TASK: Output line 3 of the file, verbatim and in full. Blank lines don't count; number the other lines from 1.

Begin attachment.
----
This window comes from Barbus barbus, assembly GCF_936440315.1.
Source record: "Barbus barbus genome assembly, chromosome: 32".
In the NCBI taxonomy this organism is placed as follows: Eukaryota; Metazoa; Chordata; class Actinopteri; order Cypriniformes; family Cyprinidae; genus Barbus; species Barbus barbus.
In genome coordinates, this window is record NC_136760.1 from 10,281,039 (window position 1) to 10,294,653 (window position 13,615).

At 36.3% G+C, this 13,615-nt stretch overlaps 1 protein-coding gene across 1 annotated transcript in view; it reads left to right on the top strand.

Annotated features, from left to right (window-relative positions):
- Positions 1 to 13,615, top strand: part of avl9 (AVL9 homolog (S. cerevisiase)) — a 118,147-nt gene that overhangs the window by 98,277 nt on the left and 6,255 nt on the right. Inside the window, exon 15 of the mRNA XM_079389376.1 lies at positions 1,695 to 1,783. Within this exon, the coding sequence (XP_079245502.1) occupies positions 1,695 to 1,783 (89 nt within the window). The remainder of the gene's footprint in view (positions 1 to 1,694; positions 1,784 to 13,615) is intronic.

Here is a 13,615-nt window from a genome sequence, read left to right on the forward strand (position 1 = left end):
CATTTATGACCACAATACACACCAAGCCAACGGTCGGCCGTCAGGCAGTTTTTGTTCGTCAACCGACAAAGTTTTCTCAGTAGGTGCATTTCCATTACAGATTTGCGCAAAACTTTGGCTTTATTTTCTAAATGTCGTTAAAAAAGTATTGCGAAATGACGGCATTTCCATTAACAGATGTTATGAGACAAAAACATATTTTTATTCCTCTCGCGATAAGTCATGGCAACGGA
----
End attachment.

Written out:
In the NCBI taxonomy this organism is placed as follows: Eukaryota; Metazoa; Chordata; class Actinopteri; order Cypriniformes; family Cyprinidae; genus Barbus; species Barbus barbus.